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Whodini: Extracting contact gold from messy inboxes

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Cutting edge collaboration tools and enterprise social software aside, for the great many of us, email is still how much of our work gets done. Every day a volley of questions, reports, updates and introductions flies back and forth creating an unofficial record of our work, our relationships and our productivity. What if an app could tap that reservoir of unstructured data to help you get more done?

That’s the principle behind year old, Los Altos, Calif. startup Whodini, which is currently in pilot. A sort of extremely pumped up address book or internal LinkedIn (s lnkd) alternative, the product scours the Outlook (s msft) accounts of employees of large companies, analyzing the content automatically to create a profile for each person, which lists their areas of expertise.

This profile is searchable by employees anywhere in the company, whether they’re based in Mumbai, India or Menlo Park, Calif. So if a sales guy in Chicago is looking for an expert on a prospective client or a complicated technical subject, all he needs to do is search Whodini to find colleagues in any part of the world with the knowledge he needs.

Making sense of the mess

Of course, our email accounts are messy places, full of invitations to lunch or maybe even personal missives about topics we’d rather not have broadcast to the company. But they’re also a very rich source of information, explains Co-Founder, President and COO Ani Chaudhuri, using a revealing back of the envelope calculation:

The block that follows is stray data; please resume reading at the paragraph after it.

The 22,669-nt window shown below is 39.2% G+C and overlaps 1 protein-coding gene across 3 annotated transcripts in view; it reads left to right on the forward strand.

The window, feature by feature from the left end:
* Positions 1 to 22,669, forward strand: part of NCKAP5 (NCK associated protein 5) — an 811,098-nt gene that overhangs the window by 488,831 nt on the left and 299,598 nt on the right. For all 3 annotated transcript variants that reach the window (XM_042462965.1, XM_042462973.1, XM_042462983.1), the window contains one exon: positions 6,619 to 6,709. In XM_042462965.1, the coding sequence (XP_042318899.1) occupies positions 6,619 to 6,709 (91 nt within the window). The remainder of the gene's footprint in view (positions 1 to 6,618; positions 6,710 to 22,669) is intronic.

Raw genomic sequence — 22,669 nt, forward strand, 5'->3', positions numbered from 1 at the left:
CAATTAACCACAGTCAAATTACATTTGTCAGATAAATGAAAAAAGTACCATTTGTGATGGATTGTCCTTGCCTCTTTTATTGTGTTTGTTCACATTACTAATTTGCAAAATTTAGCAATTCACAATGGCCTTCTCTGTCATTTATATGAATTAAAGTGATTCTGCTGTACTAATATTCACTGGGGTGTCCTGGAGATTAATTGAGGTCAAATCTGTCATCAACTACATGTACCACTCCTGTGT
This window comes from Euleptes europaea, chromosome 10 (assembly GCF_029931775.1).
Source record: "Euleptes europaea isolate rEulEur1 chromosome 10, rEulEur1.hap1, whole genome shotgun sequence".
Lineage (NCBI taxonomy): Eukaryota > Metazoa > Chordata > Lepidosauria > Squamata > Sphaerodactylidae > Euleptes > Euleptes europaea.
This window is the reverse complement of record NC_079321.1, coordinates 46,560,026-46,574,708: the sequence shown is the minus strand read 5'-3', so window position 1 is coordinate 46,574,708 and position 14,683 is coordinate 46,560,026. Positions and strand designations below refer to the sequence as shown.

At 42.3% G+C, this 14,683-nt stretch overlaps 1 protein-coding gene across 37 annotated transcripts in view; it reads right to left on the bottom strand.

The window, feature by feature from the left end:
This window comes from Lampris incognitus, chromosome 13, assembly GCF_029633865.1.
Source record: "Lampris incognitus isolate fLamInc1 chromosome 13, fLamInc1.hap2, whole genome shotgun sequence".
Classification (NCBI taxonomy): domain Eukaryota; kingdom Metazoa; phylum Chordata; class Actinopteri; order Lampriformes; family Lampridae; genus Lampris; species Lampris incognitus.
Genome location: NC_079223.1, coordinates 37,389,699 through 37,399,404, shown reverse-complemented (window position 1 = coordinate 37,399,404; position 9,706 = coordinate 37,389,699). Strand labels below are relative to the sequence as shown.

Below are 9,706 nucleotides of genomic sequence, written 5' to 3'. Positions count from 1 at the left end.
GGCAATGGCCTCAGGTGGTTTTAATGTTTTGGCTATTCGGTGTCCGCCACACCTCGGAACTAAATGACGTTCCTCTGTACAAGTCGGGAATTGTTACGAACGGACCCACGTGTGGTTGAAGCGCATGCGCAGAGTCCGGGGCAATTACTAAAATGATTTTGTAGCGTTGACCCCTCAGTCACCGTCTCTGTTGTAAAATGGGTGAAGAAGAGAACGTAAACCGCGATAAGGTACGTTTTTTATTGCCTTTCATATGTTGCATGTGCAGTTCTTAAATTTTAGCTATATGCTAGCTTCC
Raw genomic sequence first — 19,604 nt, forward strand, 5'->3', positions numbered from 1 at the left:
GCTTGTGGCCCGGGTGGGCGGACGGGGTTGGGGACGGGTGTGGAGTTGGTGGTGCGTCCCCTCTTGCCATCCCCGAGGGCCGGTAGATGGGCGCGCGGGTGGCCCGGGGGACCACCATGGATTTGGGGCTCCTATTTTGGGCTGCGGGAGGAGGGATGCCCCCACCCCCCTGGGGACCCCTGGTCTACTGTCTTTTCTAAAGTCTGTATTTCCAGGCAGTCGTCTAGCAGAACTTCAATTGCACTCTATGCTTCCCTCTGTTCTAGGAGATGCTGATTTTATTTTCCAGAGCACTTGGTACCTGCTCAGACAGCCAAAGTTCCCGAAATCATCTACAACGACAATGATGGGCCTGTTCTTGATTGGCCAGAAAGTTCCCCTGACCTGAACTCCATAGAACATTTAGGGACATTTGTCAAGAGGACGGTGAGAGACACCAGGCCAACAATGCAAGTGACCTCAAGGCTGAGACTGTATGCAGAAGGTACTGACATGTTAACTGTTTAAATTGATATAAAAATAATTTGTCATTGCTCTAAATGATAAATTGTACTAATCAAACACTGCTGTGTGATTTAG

In a large company people send out between 30-50 emails in a day, so lets take the average of 40. Each email, and this is statistical, is about 60 words, so that’s about 2,400 words per day. Now 2,400 words times 200 is 480,000. That’s almost half a million words written every year by an employee.

Contrast that with the once- or twice-daily updates to enterprise social media – and the very rare times, instigated by HR nagging, that people update their profile in traditional company directories – and it’s clear why Whodini focuses on email and why, with the right analysis, that data could prove so useful. Whodini aims to make sense of that disorder and make the results searchable, with the minimum amount of effort on the part of users – no laborious updating, hashtagging or other effort required.

“People document stuff already; it was just not in a form in which it was usable. Our job is to take all that data that is floating around and making it accessible. We are an analytics company rather than a communication company,” says Chaudhuri.

And don’t fret that Whodini will accidentally reveal your embarrassing love of Civil War re-enactments or confidential negotiations. “We show the profile to you before anyone else can see it or search it. It’s all permissions-based,” stresses Bjorn Stromsness, the company’s director of business development, noting that users have absolute control of what goes public. Profiles are also constantly refreshed with users’ expertise in a given area decaying over time, so out-of-date keywords are unlikely to appear on profiles.

Who’s Whodini for?

Whodini isn’t for everyone, as the ability to pinpoint specialized knowledge is more valuable, and more difficult, in some contexts. “If you have a company of 10,000, but 9,000 of them are retail employees, you’re not going to find a lot of utility in what we’re doing,” says Stromsness.